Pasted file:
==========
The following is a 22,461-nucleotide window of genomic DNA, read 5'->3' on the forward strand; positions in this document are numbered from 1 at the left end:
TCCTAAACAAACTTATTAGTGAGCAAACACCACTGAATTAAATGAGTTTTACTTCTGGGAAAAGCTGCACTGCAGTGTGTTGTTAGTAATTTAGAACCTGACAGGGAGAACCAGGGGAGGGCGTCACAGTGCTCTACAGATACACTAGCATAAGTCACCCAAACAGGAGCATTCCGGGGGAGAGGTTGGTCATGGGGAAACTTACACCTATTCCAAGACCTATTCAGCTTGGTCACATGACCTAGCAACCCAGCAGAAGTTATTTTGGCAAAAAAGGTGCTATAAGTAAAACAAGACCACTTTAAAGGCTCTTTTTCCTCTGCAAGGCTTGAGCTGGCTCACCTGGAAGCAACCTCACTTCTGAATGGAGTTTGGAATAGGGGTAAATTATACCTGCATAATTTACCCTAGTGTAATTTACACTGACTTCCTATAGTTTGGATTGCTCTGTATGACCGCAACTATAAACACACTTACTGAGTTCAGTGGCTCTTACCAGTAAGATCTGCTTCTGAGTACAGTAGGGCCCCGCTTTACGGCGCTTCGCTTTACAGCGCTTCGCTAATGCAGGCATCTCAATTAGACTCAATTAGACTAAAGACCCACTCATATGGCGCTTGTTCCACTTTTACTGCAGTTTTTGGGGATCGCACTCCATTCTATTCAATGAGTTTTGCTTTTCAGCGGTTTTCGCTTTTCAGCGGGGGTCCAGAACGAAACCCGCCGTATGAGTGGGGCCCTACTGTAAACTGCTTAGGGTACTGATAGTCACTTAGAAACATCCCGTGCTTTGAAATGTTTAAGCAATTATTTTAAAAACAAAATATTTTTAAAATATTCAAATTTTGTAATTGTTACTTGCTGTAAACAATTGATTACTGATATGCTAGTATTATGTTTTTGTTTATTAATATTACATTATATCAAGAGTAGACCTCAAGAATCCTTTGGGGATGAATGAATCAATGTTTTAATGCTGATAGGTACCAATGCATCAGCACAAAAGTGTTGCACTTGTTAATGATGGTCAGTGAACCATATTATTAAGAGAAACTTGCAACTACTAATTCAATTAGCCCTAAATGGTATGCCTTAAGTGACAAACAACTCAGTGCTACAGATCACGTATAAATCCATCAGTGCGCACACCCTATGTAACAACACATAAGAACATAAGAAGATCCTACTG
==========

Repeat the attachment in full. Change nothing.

The following is a 22,461-nucleotide window of genomic DNA, read 5'->3' on the forward strand; positions in this document are numbered from 1 at the left end:
TCCTAAACAAACTTATTAGTGAGCAAACACCACTGAATTAAATGAGTTTTACTTCTGGGAAAAGCTGCACTGCAGTGTGTTGTTAGTAATTTAGAACCTGACAGGGAGAACCAGGGGAGGGCGTCACAGTGCTCTACAGATACACTAGCATAAGTCACCCAAACAGGAGCATTCCGGGGGAGAGGTTGGTCATGGGGAAACTTACACCTATTCCAAGACCTATTCAGCTTGGTCACATGACCTAGCAACCCAGCAGAAGTTATTTTGGCAAAAAAGGTGCTATAAGTAAAACAAGACCACTTTAAAGGCTCTTTTTCCTCTGCAAGGCTTGAGCTGGCTCACCTGGAAGCAACCTCACTTCTGAATGGAGTTTGGAATAGGGGTAAATTATACCTGCATAATTTACCCTAGTGTAATTTACACTGACTTCCTATAGTTTGGATTGCTCTGTATGACCGCAACTATAAACACACTTACTGAGTTCAGTGGCTCTTACCAGTAAGATCTGCTTCTGAGTACAGTAGGGCCCCGCTTTACGGCGCTTCGCTTTACAGCGCTTCGCTAATGCAGGCATCTCAATTAGACTCAATTAGACTAAAGACCCACTCATATGGCGCTTGTTCCACTTTTACTGCAGTTTTTGGGGATCGCACTCCATTCTATTCAATGAGTTTTGCTTTTCAGCGGTTTTCGCTTTTCAGCGGGGGTCCAGAACGAAACCCGCCGTATGAGTGGGGCCCTACTGTAAACTGCTTAGGGTACTGATAGTCACTTAGAAACATCCCGTGCTTTGAAATGTTTAAGCAATTATTTTAAAAACAAAATATTTTTAAAATATTCAAATTTTGTAATTGTTACTTGCTGTAAACAATTGATTACTGATATGCTAGTATTATGTTTTTGTTTATTAATATTACATTATATCAAGAGTAGACCTCAAGAATCCTTTGGGGATGAATGAATCAATGTTTTAATGCTGATAGGTACCAATGCATCAGCACAAAAGTGTTGCACTTGTTAATGATGGTCAGTGAACCATATTATTAAGAGAAACTTGCAACTACTAATTCAATTAGCCCTAAATGGTATGCCTTAAGTGACAAACAACTCAGTGCTACAGATCACGTATAAATCCATCAGTGCGCACACCCTATGTAACAACACATAAGAACATAAGAAGATCCTACTG